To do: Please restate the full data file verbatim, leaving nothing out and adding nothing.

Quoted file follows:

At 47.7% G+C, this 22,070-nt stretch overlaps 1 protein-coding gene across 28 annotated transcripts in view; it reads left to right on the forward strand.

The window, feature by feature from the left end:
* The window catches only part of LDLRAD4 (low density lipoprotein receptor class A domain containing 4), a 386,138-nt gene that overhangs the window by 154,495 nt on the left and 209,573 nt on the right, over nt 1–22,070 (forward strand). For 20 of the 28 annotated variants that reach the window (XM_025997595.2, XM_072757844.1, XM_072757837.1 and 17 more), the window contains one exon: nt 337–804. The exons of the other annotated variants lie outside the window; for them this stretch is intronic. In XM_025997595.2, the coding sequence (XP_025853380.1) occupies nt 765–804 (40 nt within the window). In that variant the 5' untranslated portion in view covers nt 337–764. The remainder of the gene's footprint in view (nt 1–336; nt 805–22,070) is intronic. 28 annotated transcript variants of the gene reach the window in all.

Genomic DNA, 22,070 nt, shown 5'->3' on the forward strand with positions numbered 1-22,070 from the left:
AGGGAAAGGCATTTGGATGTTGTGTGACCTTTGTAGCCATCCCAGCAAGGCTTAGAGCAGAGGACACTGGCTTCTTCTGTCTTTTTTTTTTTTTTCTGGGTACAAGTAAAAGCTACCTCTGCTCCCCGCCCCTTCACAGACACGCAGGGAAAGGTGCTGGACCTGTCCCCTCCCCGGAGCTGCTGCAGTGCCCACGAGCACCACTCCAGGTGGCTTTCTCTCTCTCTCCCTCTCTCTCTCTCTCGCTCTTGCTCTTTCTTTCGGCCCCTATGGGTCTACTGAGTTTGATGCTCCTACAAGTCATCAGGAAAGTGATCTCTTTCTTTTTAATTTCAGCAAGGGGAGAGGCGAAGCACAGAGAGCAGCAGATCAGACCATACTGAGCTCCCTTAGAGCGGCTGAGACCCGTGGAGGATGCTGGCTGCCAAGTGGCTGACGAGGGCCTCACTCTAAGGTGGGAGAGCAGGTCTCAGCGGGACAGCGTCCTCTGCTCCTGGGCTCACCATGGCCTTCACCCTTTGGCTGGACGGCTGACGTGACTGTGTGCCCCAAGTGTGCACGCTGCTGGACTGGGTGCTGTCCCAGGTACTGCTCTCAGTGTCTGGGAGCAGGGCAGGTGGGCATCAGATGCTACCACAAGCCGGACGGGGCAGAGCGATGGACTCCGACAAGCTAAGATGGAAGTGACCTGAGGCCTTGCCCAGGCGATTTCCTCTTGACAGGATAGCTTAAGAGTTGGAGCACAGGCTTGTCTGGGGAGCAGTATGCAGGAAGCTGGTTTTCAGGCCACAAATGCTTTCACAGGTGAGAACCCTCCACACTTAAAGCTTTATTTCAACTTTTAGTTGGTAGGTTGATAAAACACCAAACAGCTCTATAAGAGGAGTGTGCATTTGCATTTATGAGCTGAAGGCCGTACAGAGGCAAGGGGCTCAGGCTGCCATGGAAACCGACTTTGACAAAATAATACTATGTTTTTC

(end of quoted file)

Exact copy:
At 47.7% G+C, this 22,070-nt stretch overlaps 1 protein-coding gene across 28 annotated transcripts in view; it reads left to right on the forward strand.

The window, feature by feature from the left end:
* The window catches only part of LDLRAD4 (low density lipoprotein receptor class A domain containing 4), a 386,138-nt gene that overhangs the window by 154,495 nt on the left and 209,573 nt on the right, over nt 1–22,070 (forward strand). For 20 of the 28 annotated variants that reach the window (XM_025997595.2, XM_072757844.1, XM_072757837.1 and 17 more), the window contains one exon: nt 337–804. The exons of the other annotated variants lie outside the window; for them this stretch is intronic. In XM_025997595.2, the coding sequence (XP_025853380.1) occupies nt 765–804 (40 nt within the window). In that variant the 5' untranslated portion in view covers nt 337–764. The remainder of the gene's footprint in view (nt 1–336; nt 805–22,070) is intronic. 28 annotated transcript variants of the gene reach the window in all.

Genomic DNA, 22,070 nt, shown 5'->3' on the forward strand with positions numbered 1-22,070 from the left:
AGGGAAAGGCATTTGGATGTTGTGTGACCTTTGTAGCCATCCCAGCAAGGCTTAGAGCAGAGGACACTGGCTTCTTCTGTCTTTTTTTTTTTTTTCTGGGTACAAGTAAAAGCTACCTCTGCTCCCCGCCCCTTCACAGACACGCAGGGAAAGGTGCTGGACCTGTCCCCTCCCCGGAGCTGCTGCAGTGCCCACGAGCACCACTCCAGGTGGCTTTCTCTCTCTCTCCCTCTCTCTCTCTCTCGCTCTTGCTCTTTCTTTCGGCCCCTATGGGTCTACTGAGTTTGATGCTCCTACAAGTCATCAGGAAAGTGATCTCTTTCTTTTTAATTTCAGCAAGGGGAGAGGCGAAGCACAGAGAGCAGCAGATCAGACCATACTGAGCTCCCTTAGAGCGGCTGAGACCCGTGGAGGATGCTGGCTGCCAAGTGGCTGACGAGGGCCTCACTCTAAGGTGGGAGAGCAGGTCTCAGCGGGACAGCGTCCTCTGCTCCTGGGCTCACCATGGCCTTCACCCTTTGGCTGGACGGCTGACGTGACTGTGTGCCCCAAGTGTGCACGCTGCTGGACTGGGTGCTGTCCCAGGTACTGCTCTCAGTGTCTGGGAGCAGGGCAGGTGGGCATCAGATGCTACCACAAGCCGGACGGGGCAGAGCGATGGACTCCGACAAGCTAAGATGGAAGTGACCTGAGGCCTTGCCCAGGCGATTTCCTCTTGACAGGATAGCTTAAGAGTTGGAGCACAGGCTTGTCTGGGGAGCAGTATGCAGGAAGCTGGTTTTCAGGCCACAAATGCTTTCACAGGTGAGAACCCTCCACACTTAAAGCTTTATTTCAACTTTTAGTTGGTAGGTTGATAAAACACCAAACAGCTCTATAAGAGGAGTGTGCATTTGCATTTATGAGCTGAAGGCCGTACAGAGGCAAGGGGCTCAGGCTGCCATGGAAACCGACTTTGACAAAATAATACTATGTTTTTC